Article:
Picture: ISTOCK
Picture: ISTOCK

Earnings growth across SA’s major banks is expected to slow in 2017 as restructuring, mergers and acquisitions and other corporate deals that provided a buffer against defaulting households normalise.

In 2016, there was an increase in corporate activity, which had a positive effect on noninterest revenue. But the market is expecting little in the way of mergers and acquisitions in 2017. Households have come under pressure, prompting ratings agency S&P Global Ratings to keep its negative outlook on the local banking sector unchanged.

"Corporate credit growth has continually outperformed our expectations, but we don’t expect the buoyant growth seen in the first half of 2016," primary credit analyst Matthew Pirnie said in a report.

"This is because the pockets of infrastructure development — particularly in the renewables space — and real estate deals are less attractive and the ‘into Africa’ story is less compelling."

Corporate credit assets at SA’s largest banks — Standard Bank, Barclays Africa, FirstRand, Nedbank and Investec — stood at about R1.5-trillion in the first half of 2016.

Deals such as Anheuser-Busch InBev’s R3.1-trillion takeover of brewer SABMiller, in which Standard Bank’s corporate and business bank acted as a financial adviser, helped bring noninterest revenue for the sector up to R89.8bn.

At FirstRand, cashing in its private equity investments brought in the bulk of its noninterest revenue. Nedbank experienced a bonanza, pocketing 17.8% more income from its private equity portfolio.

S&P expects banks to deliver weaker noninterest income as deal flow "moderates".

Households are not expected to pick up the slack, with credit losses rising in 2016 as consumers came under pressure from inflation and rising interest rates. S&P expects this to continue, with credit losses ranging between 0.8% and 1% of gross loans and advances for 2017.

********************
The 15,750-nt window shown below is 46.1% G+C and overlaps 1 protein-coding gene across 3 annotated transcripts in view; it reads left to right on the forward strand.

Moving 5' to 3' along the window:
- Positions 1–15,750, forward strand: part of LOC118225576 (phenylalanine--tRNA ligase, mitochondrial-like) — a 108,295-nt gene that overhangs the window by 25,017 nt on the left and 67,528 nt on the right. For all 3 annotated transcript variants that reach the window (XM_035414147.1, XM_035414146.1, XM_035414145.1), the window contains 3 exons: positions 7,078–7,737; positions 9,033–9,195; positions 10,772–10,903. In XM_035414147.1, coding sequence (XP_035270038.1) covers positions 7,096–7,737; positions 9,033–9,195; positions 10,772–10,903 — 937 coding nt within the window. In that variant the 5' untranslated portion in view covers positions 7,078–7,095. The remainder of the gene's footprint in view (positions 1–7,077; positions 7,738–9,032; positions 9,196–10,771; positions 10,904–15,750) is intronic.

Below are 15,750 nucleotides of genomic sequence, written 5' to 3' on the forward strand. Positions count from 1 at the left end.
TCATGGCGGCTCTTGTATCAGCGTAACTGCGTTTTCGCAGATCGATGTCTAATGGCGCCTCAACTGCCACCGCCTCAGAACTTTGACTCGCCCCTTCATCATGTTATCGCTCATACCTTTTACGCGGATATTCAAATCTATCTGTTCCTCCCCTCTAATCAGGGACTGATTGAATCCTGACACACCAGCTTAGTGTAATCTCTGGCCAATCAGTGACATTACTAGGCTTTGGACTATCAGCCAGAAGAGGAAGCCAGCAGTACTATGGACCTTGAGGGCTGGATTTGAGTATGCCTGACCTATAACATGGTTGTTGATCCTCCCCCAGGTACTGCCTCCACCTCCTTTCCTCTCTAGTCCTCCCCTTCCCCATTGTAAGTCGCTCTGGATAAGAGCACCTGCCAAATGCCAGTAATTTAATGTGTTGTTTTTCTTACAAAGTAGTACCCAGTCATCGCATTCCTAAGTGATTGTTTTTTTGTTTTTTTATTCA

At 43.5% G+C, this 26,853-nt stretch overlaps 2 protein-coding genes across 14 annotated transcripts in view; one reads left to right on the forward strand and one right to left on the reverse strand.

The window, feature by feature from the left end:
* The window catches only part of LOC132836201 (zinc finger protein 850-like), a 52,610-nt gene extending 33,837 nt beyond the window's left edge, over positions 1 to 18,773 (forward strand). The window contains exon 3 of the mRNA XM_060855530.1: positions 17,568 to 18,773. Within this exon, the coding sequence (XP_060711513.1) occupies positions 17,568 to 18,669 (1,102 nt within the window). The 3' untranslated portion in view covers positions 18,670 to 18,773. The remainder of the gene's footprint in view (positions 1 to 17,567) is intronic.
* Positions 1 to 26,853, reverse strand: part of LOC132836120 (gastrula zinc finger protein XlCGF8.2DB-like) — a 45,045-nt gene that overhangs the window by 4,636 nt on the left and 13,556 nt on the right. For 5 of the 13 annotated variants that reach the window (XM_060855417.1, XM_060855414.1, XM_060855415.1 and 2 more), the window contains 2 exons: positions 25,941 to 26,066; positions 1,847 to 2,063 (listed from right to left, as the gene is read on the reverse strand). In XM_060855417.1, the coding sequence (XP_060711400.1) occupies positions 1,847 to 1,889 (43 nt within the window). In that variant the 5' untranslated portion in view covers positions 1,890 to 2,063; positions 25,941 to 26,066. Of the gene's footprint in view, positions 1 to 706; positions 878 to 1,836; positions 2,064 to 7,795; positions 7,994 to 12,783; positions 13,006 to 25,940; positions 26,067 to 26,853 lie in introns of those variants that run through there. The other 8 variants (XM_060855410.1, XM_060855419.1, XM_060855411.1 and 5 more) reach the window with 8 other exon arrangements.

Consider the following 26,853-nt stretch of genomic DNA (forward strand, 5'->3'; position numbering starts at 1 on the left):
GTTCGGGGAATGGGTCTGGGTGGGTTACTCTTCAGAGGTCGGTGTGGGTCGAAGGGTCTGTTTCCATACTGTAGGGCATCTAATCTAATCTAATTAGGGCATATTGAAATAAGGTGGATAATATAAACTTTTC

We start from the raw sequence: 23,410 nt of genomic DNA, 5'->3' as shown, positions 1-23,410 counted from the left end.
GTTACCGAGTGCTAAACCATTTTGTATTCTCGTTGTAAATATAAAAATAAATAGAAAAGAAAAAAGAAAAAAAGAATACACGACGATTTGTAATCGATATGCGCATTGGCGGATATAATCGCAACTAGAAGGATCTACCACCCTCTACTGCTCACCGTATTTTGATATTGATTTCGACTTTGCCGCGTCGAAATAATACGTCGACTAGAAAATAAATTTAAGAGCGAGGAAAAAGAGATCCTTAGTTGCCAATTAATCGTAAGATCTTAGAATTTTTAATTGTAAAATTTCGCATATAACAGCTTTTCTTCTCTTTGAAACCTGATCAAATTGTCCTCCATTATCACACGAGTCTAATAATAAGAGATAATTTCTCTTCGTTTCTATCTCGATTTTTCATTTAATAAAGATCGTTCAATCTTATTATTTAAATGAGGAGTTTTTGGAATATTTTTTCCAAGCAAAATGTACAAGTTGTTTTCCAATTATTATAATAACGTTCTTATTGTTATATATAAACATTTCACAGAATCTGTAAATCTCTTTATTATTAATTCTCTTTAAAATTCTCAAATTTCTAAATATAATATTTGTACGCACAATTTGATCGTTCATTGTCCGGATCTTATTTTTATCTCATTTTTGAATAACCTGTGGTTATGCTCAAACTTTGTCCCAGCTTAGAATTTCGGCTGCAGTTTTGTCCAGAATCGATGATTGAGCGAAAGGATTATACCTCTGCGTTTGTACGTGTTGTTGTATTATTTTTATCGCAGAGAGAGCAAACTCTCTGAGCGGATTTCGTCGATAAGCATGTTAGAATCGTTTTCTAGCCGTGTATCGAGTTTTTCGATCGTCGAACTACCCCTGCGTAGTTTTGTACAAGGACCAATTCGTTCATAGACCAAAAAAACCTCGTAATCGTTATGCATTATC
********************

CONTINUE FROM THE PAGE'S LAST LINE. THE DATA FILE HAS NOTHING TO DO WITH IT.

Barclays Africa will kick off the banking results season when it releases its financial results for the year to December on Thursday next week.

Adrian Cloete, an analyst at PSG Wealth, predicted headline earnings to be 6%-7% stronger for Barclays Africa, which reported headline earnings of R14.3bn the previous year.

Cloete expects a weaker performance from Standard Bank. "The very weak Liberty Holdings trading update means Standard Bank’s earnings estimates [for the 2016 financial year] will be reduced by around 3%-4% to only marginal growth."

Liberty, Standard Bank’s insurance arm, released a profit warning on January 27 stating that its headline earnings might drop by up to 60%.

Nedbank is expected to produce single-digit growth.

"For Nedbank, I expect underlying single-digit headline earnings per share growth including the impact of Ecobank Transnational and therefore double-digit growth if you strip out" Ecobank for the full year.

Nedbank’s 21.8% stake in pan-African financial services provider Ecobank delivered a R431m loss in the first half of 2016, dragging down earnings.

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